The bands marched and played old songs. The beautiful girls kept cadence, twirling batons. The city fathers and mothers rode in expensive cars draped in crepe paper. Children followed colorful floats, hollering, “Throw me something!” Horns blew, babies cried, and clowns worked the crowd. The governor, mayor and a few Hollywood stars brought up the rear, in grand fashion. And there I was, on top of a Porche convertible, grinning like a “chessie” cat. What was the occasion? My 90th birthday. (Did all of this really happen? Well…as the old saying goes, “In your dreams.”)
But let me tell you what did happen. My family met with Marilyn’s family in Jackson, Mississippi on Sunday, December 27th, with 56 people in attendance to celebrate the “Double 45”, and to also celebrate my sister-in-law’s birthday—Mary Ann Catlett—who turned 80 on the same day. (Oh to be 80 again!) It was a grand occasion; I couldn’t ask for anything better. I entered my 10th decade without a whimper. So, this month, I have decided to share a few thoughts, not following any particular theme.
I think I’ve had some “bucolic” days lately. I daydream about the ideal pastoral life. Sometimes, I yearn for a simpler, rural life, without any of the modern technologies (except maybe running water, and electricity, and a television, and definitely my iPhone). Trying to live in the past could be a mental escape. I know a young man who has lived in a dysfunctional family for a long time. He is addicted to video games; anything to remove him from the conflicts that surround him. Living in a fictional world is a common thing.
I have a first cousin who became a hermit at an early age. I discovered him when I was quail hunting in Newton County, Mississippi. Living alone with a cat, two dogs, a horse and wagon, he grows most of his food, has no electricity, no plumbing, and seems happy. Would I change place with him? Not in a heartbeat. Life without a few challenges wouldn’t be worth a flip. (Maybe I would trade with him for about a month.)
Somehow, I’ve had the mistaken idea that when you reach 90, your problems would all be minor ones, or none at all. We have no guarantees on any period of life. I’ve come to the conclusion that we will have challenges from the cradle to the grave. That’s not a bad thing. I have a friend who says, “There are no problems, there are only indecisions.” I guess this is what keeps us going. My mama used to say, “There’s always something.” That’s better than “always nothing”. Acts 14:22 reads, “We must, through much tribulation, enter into the Kingdom of God.”
What do I love more than anything? Family. If you have a loving, supportive family, you have everything. Without their love and support, you have nothing. Some say they love God first, then family. To me, you love God by loving family. You can’t love God in a vacuum. Loving God always implies loving others. “How can you love God whom you have not seen unless you love your brother whom you have seen?” (I John 4:20).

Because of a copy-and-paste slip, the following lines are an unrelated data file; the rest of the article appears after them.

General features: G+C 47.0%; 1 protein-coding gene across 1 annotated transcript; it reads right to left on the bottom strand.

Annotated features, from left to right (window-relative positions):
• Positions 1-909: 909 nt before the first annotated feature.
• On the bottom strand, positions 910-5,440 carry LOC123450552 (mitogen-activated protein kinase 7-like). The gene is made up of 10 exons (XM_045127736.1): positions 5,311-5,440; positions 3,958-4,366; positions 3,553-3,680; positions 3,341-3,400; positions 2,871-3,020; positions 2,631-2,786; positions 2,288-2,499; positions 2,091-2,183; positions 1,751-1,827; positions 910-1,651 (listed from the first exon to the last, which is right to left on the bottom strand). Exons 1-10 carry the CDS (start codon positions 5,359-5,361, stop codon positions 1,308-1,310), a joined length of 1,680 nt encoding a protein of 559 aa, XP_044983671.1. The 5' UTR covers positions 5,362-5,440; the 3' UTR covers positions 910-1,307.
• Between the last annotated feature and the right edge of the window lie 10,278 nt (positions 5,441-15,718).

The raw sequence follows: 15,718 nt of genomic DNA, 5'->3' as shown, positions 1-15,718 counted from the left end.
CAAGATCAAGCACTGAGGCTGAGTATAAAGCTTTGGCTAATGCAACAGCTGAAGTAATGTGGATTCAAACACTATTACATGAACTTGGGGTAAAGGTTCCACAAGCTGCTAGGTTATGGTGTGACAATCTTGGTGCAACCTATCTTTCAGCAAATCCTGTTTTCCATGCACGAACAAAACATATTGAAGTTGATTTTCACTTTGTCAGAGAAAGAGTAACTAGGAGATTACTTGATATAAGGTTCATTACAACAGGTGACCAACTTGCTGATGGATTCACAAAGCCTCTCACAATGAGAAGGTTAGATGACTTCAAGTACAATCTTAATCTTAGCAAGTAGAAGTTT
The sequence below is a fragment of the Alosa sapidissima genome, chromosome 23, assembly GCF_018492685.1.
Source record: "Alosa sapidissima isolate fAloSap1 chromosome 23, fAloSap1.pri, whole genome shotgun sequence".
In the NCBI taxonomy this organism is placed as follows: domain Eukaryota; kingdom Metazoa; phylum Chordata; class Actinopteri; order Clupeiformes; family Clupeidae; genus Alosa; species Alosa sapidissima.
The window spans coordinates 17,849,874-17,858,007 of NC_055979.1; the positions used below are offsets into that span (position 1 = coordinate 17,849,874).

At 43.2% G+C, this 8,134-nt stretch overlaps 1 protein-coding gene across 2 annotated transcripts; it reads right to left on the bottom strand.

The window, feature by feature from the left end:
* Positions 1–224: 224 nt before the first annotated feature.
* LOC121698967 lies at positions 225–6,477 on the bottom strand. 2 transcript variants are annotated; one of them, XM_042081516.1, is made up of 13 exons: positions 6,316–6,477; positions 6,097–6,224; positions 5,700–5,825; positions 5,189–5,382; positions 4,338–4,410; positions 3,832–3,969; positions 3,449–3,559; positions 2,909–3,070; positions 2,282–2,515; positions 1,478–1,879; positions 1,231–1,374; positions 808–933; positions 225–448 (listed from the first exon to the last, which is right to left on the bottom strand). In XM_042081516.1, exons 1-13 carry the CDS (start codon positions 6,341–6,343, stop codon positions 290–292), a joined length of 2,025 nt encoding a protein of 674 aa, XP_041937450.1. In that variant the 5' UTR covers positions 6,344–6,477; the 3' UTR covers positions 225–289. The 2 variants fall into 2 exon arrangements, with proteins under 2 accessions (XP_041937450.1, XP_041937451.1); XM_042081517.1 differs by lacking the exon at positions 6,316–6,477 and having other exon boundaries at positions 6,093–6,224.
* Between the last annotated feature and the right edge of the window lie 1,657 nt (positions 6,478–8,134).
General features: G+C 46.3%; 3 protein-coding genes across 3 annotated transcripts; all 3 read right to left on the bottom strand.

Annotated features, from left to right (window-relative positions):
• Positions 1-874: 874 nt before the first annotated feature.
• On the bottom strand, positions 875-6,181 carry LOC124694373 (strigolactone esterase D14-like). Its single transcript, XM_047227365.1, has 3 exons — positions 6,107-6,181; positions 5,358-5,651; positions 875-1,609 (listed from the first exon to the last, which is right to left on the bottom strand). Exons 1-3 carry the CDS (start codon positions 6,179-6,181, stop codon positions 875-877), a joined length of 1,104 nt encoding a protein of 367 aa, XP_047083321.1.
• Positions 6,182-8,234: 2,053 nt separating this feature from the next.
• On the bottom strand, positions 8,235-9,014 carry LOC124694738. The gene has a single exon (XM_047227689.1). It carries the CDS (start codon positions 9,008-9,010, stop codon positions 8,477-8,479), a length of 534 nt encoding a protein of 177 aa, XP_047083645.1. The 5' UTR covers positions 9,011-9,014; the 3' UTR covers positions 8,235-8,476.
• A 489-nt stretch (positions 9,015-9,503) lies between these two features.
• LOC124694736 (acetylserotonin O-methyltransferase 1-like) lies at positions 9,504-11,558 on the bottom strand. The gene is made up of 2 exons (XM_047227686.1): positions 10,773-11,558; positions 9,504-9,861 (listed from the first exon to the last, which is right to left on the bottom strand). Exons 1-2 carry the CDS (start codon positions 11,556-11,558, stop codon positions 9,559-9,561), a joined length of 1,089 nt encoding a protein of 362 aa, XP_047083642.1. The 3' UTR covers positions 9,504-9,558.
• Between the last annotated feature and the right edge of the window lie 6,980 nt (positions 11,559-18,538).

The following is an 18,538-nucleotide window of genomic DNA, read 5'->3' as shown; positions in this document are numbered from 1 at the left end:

The strangest thing happened to one of my satsuma trees this year. The tree is about five years old, and has produced satsumas for the last three. I also planted a lemon tree about six feet from it. This year, the satsuma tree cross-pollinated with the lemon tree and I have “le-sumas”. They are a little sour, hard to peel, and not as sweet as the satsumas. I hope the two trees will leave each other alone next year. I would like to know if this is a common thing.
Dr. Fred Craddock, one of my heroes of the Christian faith, tells about his father who wouldn’t darken the doors of the church. My friend recalled that his mother took him to Sunday school and church, and when they came in late, his father would complain because dinner was late. He said, “The church doesn’t care about me, all the church wants is another name, another pledge, another name, another pledge… Isn’t that the name of it? Another name, another pledge? They don’t care about me.” That’s what he always said. I guess I heard it a thousand times. One time, he didn’t’ say it.
In the Veteran’s hospital, he was down to about seventy-three pounds. They’d taken out his throat and said, “It’s too late”. They put in a metal tube, and X-rays burned him to pieces. I flew in to see him. He couldn’t speak; he couldn’t eat. I looked around the room, and there were potted plants, cut flowers, stacks of cards twenty inches deep beside his bed, mementos everywhere. All of them—flowers, cards, everything—were from persons or groups from the church.
He saw me read a card. He couldn’t speak, so he took a Kleenex box and wrote on the side of it a line from Shakespeare. If he had not written this line, I would not tell this story. He wrote: “In this harsh world, draw your last breath in pain to tell my story.” I asked, “What’s your story, Daddy?” He wrote: “I was wrong.”
My New Year’s Resolution is to strive to honor my motto: “Never stumble on anything behind you.” Jesus put it a little stronger: “No one who puts his head to the plow and looks back is fit for the Kingdom of God” (Luke 9:62).
May God bless you with a happy, healthy 2016!